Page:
The Nordic Africa Institute – Publications

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  • 1.
    Abbink, Jon
    et al.
    African Studies Centre, Leiden University.
    Adetula, VictorThe Nordic Africa Institute, Research Unit. University of Jos, Nigeria.Mehler, AndreasArnold Bergstraesser Institute.Melber, HenningThe Nordic Africa Institute, Research Unit. The Dag Hammarskjöld Foundation, Uppsala, Sweden.
    Africa Yearbook Volume 14: Politics, Economy and Society South of the Sahara 20172018Collection (editor) (Other academic)
  • 2.
    Abbink, Jon
    et al.
    African Studies Centre, Leiden University.
    Adetula, Victor
    The Nordic Africa Institute, Research Unit. University of Jos, Nigeria.
    Mehler, Andreas
    Arnold Bergstraesser Institute; University of Freiburg.
    Melber, Henning
    The Nordic Africa Institute, Research Unit. The Dag Hammarskjöld Foundation, Uppsala, Sweden.
    Sub-Saharan Africa2018In: Africa Yearbook Volume 14: Politics, Economy and Society South of the Sahara in 2017 / [ed] Jon Abbink, Victor Adetula, Andreas Mehler and Henning Melber, Leiden: Brill , 2018, p. 3-19Chapter in book (Other academic)
    Abstract [en]

    The chapter summarises major developments in sub-Sahara Africa focusing on the themes of elections, conflicts and the status and performance of sub-Sahara Africa in the world economy.  

  • 3.
    Abdi, Cawo, M.
    The Nordic Africa Institute, Conflict, Displacement and Transformation.
    A gendered perspective on the impact of conflict in the Horn of Africa2011Report (Other academic)
    Abstract [en]

    This Policy Note focuses on the gendered consequences of the militarisation of the Horn of Africa. Despite being in different ‘moments’ of conflict, the countries of this region share features of extreme social, economic and political violence, which impact negatively on their citizens. Protracted refugee and refugee-like conditions, extreme disinvestment in social programmes, increasing militarisation and political repression adversely affect women, thereby further entrenching gender disparities. Concerted national and international efforts and resources should support local democratic initiatives to find political solutions to these protracted conflicts and advance the struggle against sexual and gender-based violence and discrimination.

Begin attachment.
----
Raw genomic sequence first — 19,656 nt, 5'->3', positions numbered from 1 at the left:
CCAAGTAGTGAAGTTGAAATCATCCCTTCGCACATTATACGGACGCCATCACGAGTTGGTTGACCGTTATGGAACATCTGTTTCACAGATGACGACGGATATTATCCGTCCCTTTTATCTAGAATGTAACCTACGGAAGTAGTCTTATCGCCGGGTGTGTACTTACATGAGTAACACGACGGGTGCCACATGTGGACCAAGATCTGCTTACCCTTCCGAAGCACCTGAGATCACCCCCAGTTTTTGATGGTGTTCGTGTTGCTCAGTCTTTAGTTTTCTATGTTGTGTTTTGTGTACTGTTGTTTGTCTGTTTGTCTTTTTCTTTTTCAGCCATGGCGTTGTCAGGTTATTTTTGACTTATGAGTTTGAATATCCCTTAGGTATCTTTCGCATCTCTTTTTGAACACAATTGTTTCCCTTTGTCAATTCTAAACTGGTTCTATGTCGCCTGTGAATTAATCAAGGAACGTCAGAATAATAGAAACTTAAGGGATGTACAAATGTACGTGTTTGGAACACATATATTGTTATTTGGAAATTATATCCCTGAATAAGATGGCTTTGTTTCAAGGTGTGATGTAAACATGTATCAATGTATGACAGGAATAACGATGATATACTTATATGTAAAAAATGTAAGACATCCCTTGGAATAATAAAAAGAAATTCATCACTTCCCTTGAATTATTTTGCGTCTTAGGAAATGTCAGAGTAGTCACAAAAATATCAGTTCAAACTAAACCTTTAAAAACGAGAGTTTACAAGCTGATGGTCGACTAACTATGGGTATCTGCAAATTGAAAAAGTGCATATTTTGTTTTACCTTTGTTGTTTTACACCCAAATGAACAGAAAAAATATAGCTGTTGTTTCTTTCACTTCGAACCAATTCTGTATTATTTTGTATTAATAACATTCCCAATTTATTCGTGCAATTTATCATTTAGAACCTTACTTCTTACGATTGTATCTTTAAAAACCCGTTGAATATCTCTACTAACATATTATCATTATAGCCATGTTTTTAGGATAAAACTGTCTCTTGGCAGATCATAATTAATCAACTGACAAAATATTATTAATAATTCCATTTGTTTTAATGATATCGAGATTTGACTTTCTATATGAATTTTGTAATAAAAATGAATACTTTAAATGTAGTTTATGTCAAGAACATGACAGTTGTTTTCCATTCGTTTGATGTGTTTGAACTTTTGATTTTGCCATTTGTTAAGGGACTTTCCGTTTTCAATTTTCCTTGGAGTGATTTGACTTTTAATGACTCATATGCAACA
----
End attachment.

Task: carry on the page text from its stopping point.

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  • 4.
    Abu Hatab, Assem
    The Nordic Africa Institute, Research Unit.
    Climate Change and Migration in North Africa: Projections, Impacts, and Implications for Adaptation2022Other (Other (popular science, discussion, etc.))
    Abstract [en]

    This policy brief takes a regional perspective based on a rapid review of the extant literature to cascading climate risks and their links with migration in North Africa. Understanding the climate-migration nexus in the context of North Africa is a cornerstone for taking informed decisions and developing strategies to mitigate the adverse impact of climate change, including potential human mobility.

  • 5.
    Abu Hatab, Assem
    et al.
    The Nordic Africa Institute, Research Unit. Department of Economics, Swedish University of Agricultural Sciences, Uppsala, Sweden.
    Krautscheid, Lena
    Department of Design Sciences, Faculty of Engineering LTH, Lund University, Lund, Sweden.
    Amuakwa-Mensah, Franklin
    Environment for Development, University of Gothenburg, Gothenburg, Sweden; Department of Social Sciences, Technology and Arts, Luleå University of Technology, Luleå, Sweden.
    COVID-19 risk perception and public compliance with preventive measures: Evidence from a multi-wave household survey in the MENA region2023In: PLOS ONE, E-ISSN 1932-6203, Vol. 18, no 7, article id e0283412Article in journal (Refereed)
    Abstract [en]

    This study investigates the association between individuals’ concern about contracting COVID-19 and their compliance with recommended preventive and mitigation measures, namely wearing face masks, maintaining social distancing and handwashing, in the context of the Middle East and North Africa (MENA) region. The empirical analysis is based on a panel dataset from the Combined COVID-19 MENA Monitor Household Survey, which was carried out in Jordan, Morocco, Sudan, Tunisia and Egypt. Applying a probit estimation technique, a positive and statistically significant association was found between the level of COVID-19 worries and individuals’ compliance with the mitigation measures. Notably, the results revealed that this association followed a “first-up-then-down” trend, showing that compliance with the three mitigation measures rose as individuals’ worries about contracting the virus increased, and then markedly decreased after they had been infected. Socio-demographic characteristics contributing to lower levels of compliance included being male, being over 60, having lower levels of education and having a lower household income. A cross-country analysis revealed remarkable differences between the five countries, with the strongest association between COVID-19 concerns and adherence to mitigation measures observed in Tunisia and Sudan, and the weakest association seen in Jordan and Morocco. Policy implications are outlined for effective risk communication and management during disease outbreaks and public health emergencies to encourage appropriate public health behaviours.